A serious house on serious earth it is,
In whose blent air all our compulsions meet,
Are recognised, and robed as destinies.
And that much never can be obsolete,
Since someone will forever be surprising
A hunger in himself to be more serious,
And gravitating with it to this ground,
Which, he once heard, was proper to grow wise in,
If only that so many dead lie round.

–Philip Larkin, "Church Going"

Meditation in ¡tzcuaro


In late Octo­ber my wife Car­men and I spent a week in the cen­tral Mex­i­can town of ¡tzcuaro, well-known as a site for Day of the Dead cel­e­bra­tions. We were blessed to stay with a Mex­i­can fam­i­ly only a block from the cen­tral plaza in a house built over two hun­dred years old.

By day we wan­dered the shops and the muse­um, ate in the restau­rants and watched as peo­ple put up their dec­o­ra­tions. Long strings of cut paper, papel pic­a­do, hung across the streets. Beneath them altars of marigolds sprang up to hon­or the dead. A hun­dred tent-cov­ered arti­san and food stalls trans­formed the town plaza into a crowd­ed fes­ti­val. Through the aisles of ven­dors, La Cat­ri­na, that “ref­er­en­tial image of Death in Mex­i­co” walked on stilts, stop­ping if one gave her a few pesos to let her pic­ture be taken.

At night, on a stage built to one side of the plaza foun­tain, troupes danced and sang and bands played. Chil­dren with paint­ed skull faces made their way through the throng look­ing for any­one who might drop can­dy or a coin into their bas­kets. Behind them table after table of sweet, paint­ed sug­ar skulls looked on.

On one spe­cial night we vis­it­ed the grave­yards in near­by vil­lages where fam­i­lies kept vig­il and remem­bered those who have passed to the oth­er side. Bas­kets of favorite foods and thou­sands more marigolds adorned the graves. Peo­ple built small fires in the nar­row pas­sage­ways between the graves to keep them­selves warm so that the air smelled of wood smoke mixed with the tal­low of the can­dles. It was a strange­ly beau­ti­ful, touch­ing and somber experience.


I asked a mem­ber of our host fam­i­ly about the tourists over­whelm­ing such places and events, as it seemed their pres­ence (like my own) could fade quick­ly into a form of cul­tur­al appro­pri­a­tion and exploita­tion. I received back the answer that yes, there were indeed too many tourists and too much busi­ness. But, on the oth­er hand, she said to me, keep in mind that this may be the one day of the year this par­tic­u­lar vil­lage makes money.

So there were lay­ers of expe­ri­ence to take in, a new­ly appre­ci­at­ed complexity.

After­ward, as time grew short on our trip, we wan­dered the shops of ¡tzcuaro look­ing for some small keep­sakes and for gifts we could take home to mem­bers of our own fam­i­ly. Sou­venirs, memen­tos, remem­brances of a place. Things that might hold the magic.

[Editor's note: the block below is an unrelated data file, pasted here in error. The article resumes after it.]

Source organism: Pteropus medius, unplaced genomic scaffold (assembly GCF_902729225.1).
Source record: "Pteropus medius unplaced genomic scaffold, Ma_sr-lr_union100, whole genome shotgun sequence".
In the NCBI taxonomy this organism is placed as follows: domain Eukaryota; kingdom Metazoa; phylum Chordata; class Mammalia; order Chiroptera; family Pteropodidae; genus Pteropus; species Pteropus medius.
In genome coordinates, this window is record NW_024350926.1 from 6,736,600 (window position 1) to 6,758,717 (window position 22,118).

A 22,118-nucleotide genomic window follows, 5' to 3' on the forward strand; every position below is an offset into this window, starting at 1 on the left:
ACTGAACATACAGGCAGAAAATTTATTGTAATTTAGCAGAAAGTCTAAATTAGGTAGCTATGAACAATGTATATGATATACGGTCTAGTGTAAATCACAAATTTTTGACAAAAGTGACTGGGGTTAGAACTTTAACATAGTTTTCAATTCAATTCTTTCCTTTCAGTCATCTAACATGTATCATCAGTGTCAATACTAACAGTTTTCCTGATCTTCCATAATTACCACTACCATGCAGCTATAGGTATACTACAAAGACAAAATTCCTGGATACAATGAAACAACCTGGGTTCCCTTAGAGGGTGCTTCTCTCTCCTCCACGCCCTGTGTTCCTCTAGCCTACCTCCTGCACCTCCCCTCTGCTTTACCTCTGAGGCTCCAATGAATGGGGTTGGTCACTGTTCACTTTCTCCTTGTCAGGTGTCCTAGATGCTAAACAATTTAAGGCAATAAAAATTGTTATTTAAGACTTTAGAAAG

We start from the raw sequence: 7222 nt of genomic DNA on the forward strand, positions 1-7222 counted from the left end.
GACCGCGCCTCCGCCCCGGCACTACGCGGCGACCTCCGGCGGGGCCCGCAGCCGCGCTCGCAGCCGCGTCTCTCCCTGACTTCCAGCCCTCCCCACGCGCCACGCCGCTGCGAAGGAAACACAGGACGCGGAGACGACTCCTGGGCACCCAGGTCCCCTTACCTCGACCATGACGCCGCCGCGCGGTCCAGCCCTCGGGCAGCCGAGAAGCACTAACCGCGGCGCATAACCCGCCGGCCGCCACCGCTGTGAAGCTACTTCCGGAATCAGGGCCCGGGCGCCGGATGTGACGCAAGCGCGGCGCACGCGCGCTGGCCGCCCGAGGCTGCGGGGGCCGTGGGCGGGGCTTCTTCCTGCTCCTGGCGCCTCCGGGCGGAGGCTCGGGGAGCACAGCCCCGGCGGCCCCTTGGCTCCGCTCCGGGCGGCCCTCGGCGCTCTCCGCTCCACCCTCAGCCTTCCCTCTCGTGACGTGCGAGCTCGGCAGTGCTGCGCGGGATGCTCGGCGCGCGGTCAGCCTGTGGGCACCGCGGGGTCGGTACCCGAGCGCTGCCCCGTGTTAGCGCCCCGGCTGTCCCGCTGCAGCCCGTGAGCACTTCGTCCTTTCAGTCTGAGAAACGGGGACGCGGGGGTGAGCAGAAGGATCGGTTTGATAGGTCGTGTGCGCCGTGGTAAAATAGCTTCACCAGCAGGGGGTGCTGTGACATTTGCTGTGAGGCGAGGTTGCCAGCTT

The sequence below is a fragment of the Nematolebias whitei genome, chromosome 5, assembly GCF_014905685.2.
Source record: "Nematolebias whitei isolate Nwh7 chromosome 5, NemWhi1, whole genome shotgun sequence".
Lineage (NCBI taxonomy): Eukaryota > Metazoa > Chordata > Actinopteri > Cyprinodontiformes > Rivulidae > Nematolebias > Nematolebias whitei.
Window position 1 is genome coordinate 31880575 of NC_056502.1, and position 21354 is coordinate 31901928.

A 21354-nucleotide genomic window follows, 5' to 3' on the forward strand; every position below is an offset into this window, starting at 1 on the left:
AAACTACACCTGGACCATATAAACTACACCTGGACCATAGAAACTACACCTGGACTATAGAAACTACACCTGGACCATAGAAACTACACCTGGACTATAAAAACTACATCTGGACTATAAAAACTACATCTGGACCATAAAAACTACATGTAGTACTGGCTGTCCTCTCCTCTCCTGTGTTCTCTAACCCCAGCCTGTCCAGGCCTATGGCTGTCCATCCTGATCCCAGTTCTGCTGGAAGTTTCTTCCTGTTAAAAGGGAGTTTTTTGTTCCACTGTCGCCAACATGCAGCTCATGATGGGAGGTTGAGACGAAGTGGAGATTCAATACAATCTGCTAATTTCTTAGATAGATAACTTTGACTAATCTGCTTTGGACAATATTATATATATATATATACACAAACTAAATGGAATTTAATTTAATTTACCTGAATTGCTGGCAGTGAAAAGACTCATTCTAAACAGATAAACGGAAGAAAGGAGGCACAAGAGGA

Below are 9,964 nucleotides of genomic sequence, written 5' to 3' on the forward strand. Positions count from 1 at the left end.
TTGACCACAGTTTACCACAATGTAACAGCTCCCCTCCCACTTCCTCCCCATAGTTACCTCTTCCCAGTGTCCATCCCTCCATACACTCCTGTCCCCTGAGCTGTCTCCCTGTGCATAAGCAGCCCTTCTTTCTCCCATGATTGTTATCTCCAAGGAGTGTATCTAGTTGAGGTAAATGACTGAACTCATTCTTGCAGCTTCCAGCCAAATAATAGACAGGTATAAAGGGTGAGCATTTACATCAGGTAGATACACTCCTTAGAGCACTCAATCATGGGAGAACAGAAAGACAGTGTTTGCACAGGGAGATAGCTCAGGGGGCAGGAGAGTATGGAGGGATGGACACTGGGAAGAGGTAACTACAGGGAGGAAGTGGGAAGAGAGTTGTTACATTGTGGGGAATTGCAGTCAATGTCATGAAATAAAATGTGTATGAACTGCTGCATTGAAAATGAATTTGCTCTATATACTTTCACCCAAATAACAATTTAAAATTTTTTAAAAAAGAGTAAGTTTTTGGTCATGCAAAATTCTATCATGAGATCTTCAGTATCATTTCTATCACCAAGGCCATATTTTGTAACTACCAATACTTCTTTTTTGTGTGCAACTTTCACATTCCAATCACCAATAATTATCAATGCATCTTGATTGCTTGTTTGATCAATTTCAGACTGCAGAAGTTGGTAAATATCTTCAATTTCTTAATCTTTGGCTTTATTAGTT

Indeed, the wall between the worlds had grown thin. Our dreams at night had changed. And on that last day, we sat qui­et­ly in the big space of a cathe­dral as it began to rain out­side. I’m not Catholic, not reli­gious at all, real­ly, but the space was sacred nev­er­the­less. As far as I’m con­cerned you can take away the cru­ci­fix­es and the priests, the rit­u­als and cer­e­monies, the stat­ues and relics and reli­gious paint­ings (except maybe for the images of angels) and the numi­nous is still there. Peace is there.

You can just sit in one of the pews at the back. Life and death come to you inter­twined, full of res­o­nances and unex­plored pas­sage­ways, gate­ways to what­ev­er is beyond. You feel in that moment how all the inner truths are welling up in you and are so very close — before you pack up, hur­ry home and lose touch with them again.


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  • Byron Murray wrote:

    Dan. Quite a med­i­ta­tion. Two years ago we were in Belfast. I took a taxi cab tour of the murals. The dri­ver showed var­i­ous parts of the city that still had walls divid­ing neigh­bor­hoods. I took if all in and one of the last stops was at a small Catholic Church. As I walked in it seem to wrap me in a qui­et med­i­ta­tion. It wasn’t a reli­gious expe­ri­ence, But there seem to be a small whis­per or feel­ing that this was home. A place for com­mu­ni­ty. An old friend. It was fleet­ing but not for­got­ten. I go there in my mind fre­quent­ly and use that mem­o­ry and feel­ing to help me focus a meditation.

  • Hi Byron~

    It’s clear from your sto­ry about Belfast that you under­stand the feel­ing I am describ­ing! Thank you, Byron, your words con­firm the expe­ri­ence. How great that con­ti­nents away, the same sacred space shows up.

    All the best to you and best wish­es of the sea­son, too!


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